REVIEWED: SEASON 4 (EPISODES 1 - 4) | WHERE TO WATCH: AMAZON PRIME VIDEO
Garth Ennis's Preacher is one of the fastest-paced comic books of all time, taking its ragtag heroes on a hectic road trip around America, from Texas to New York and beyond, barely stopping to breathe in-between. Seth Rogen and Evan Goldberg's Preacher, by comparison, is a continued exercise in frustrating wheel-spinning and narrative inertia. It took a whole season to get out of Annville, at which point they then spent two whole seasons milling about in some guy's apartment and the family ranch.
Now that the show's fourth and final season is upon us, one would be forgiven for expecting a little urgency from Jesse Custer and the showrunners. The season begins promisingly enough, with Jesse and Tulip mounting a rescue attempt for Cassidy, held at the Grail's underground headquarters in the Middle East. Cass is freed, Tulip and Featherstone have another brutal showdown, and Jesse jets off to Australia. It's starting to look like Preacher is on the move! And then... everyone sort of just stays where they are, for another excruciating three episodes.
As ever, the things the show gets right, it gets very right. Its villains are beautifully realised, with Herr Starr and the Saint of Killers looking and acting exactly as though they just stepped off of Ennis and Dillon's comic book page. In some places, there's even improvement – underutilised as she may be, Ruth Negga's Tulip O' Hare beats the book's wet blanket deep into the ground. It's worth it too, for the spot-on adaptation of Cassidy's transformation into a vampire, set in period Ireland.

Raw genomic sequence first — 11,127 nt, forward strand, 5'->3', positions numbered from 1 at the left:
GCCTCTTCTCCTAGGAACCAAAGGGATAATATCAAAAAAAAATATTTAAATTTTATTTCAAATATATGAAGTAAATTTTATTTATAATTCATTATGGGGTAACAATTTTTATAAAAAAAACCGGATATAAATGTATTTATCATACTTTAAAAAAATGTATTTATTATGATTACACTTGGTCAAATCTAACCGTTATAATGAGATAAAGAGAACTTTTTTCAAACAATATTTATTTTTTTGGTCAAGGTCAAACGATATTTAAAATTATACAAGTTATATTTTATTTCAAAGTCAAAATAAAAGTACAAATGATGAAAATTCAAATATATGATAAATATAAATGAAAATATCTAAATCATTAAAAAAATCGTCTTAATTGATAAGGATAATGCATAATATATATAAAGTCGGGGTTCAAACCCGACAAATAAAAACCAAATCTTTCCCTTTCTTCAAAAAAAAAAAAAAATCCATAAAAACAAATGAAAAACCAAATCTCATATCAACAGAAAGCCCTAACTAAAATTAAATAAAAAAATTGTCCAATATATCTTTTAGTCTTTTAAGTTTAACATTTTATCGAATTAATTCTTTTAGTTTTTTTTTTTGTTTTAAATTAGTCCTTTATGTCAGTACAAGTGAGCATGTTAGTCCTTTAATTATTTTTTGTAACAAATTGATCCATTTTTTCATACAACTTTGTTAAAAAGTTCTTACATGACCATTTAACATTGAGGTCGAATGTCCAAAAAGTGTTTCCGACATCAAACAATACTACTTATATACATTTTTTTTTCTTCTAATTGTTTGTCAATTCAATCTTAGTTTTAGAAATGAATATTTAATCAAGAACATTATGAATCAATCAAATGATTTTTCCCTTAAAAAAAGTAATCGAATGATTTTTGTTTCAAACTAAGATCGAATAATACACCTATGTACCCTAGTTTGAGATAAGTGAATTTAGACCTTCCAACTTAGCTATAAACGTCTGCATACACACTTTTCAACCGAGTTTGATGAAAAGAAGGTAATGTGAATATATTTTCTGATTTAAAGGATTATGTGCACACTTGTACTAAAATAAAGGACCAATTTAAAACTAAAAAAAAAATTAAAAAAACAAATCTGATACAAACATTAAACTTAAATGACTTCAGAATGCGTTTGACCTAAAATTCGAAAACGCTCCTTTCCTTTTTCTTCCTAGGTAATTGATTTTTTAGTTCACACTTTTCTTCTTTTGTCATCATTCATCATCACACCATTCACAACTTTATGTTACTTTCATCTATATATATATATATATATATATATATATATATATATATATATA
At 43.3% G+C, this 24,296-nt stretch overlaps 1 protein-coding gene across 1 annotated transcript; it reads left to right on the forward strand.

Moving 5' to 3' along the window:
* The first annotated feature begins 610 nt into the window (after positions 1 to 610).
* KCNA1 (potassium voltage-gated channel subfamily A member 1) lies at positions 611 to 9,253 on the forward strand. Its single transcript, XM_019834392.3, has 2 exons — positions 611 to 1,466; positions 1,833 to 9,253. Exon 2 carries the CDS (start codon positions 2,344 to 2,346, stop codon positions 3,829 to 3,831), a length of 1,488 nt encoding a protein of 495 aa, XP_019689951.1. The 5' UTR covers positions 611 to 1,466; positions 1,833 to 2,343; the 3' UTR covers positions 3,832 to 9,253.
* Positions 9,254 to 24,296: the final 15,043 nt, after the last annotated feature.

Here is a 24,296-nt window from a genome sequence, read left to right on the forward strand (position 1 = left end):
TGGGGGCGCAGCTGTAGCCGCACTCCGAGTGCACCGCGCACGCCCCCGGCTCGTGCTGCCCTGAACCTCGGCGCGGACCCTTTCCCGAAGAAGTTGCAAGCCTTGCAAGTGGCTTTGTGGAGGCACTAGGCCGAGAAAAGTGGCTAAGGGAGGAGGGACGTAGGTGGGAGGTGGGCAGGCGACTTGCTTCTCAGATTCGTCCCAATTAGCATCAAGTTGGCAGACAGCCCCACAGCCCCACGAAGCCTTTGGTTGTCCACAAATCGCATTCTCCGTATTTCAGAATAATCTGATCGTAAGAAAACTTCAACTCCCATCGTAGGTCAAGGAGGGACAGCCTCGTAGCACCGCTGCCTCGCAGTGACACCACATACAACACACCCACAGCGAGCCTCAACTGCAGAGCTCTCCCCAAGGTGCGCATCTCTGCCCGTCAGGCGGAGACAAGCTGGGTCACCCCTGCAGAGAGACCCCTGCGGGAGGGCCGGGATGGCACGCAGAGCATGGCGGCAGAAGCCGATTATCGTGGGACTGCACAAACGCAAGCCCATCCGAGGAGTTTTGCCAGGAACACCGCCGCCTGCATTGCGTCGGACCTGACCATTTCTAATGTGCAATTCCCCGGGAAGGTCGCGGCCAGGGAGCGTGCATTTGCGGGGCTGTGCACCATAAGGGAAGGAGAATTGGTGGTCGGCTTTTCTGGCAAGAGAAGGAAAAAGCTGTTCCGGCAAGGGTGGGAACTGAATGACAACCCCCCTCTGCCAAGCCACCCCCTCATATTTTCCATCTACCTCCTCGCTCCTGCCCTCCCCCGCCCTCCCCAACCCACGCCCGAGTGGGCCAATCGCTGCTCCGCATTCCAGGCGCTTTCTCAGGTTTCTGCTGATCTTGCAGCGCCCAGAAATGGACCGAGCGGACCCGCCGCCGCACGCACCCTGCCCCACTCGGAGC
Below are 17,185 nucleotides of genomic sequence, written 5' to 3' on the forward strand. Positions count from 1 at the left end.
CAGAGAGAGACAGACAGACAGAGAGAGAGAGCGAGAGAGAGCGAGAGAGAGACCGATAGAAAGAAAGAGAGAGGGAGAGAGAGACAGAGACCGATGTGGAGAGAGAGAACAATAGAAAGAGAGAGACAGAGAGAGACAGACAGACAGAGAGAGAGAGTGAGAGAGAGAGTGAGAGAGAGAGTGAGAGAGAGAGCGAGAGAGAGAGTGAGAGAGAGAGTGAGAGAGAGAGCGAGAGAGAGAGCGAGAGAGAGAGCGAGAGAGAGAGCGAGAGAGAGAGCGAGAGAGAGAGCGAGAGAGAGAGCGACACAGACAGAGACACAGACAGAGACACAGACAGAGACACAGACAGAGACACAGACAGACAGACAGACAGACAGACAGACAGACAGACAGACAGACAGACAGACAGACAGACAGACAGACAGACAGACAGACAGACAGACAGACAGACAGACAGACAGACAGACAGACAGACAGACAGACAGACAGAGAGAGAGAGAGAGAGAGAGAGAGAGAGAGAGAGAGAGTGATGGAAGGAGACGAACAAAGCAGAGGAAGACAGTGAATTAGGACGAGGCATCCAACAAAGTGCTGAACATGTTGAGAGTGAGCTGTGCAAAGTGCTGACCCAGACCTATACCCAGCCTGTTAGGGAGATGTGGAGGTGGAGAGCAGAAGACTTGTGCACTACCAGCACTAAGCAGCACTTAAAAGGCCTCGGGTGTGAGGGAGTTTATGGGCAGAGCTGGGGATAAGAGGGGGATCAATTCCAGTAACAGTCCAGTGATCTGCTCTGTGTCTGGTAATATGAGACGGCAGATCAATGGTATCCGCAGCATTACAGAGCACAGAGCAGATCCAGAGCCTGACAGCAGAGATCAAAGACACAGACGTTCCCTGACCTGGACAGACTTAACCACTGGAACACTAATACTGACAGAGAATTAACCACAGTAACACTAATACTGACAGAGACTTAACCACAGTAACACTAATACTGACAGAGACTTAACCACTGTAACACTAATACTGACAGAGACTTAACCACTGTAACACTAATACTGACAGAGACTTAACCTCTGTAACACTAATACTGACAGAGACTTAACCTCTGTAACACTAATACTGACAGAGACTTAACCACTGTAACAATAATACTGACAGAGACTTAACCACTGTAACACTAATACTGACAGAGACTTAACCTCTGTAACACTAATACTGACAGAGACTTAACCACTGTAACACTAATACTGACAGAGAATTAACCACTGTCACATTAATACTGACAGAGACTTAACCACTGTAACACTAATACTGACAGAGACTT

The biggest problem remains Jesse Custer and his chemistry-free relationship with Tulip, Cassidy and himself. Never has Dominic Cooper felt so little like the Jesse we know and love as when he sits outside of the Jesus DeSade (!) mansion, umming and ahhing as to whether he should rescue a child from the grip of a literal child molester. Sure, the subplot gets us a cool Oldboy-esque fight sequence, but it's simply not Jesse Custer. And without that, this show isn't Preacher.
Even if this weren't an adaptation of an iconic comic book series, its languid pacing and lack of momentum would remain a serious issue. The aggressive commitment to ensuring that no one ever gets anywhere leaves Jesse stranded in contrivances for episode after episode. And yet it's too witty to dismiss entirely; too inventive to give up on, in spite of the interminable plotting and endless procrastinating.
The end nigh, Preacher remains its own entity. With the grand showdown between God, Hitler, the Saint and Starr still to come, it’s unlikely that we'll get Alamo (even if Jesse does get his eye patch by then). For those of us who have stuck with the show through thick and thin, or simply never read the source material, it shows just enough flashes of brilliance to stick through to the end. However, the back half of Preacher will have to pull a miracle out of the bag for this not to be remembered as a disappointment and a missed opportunity.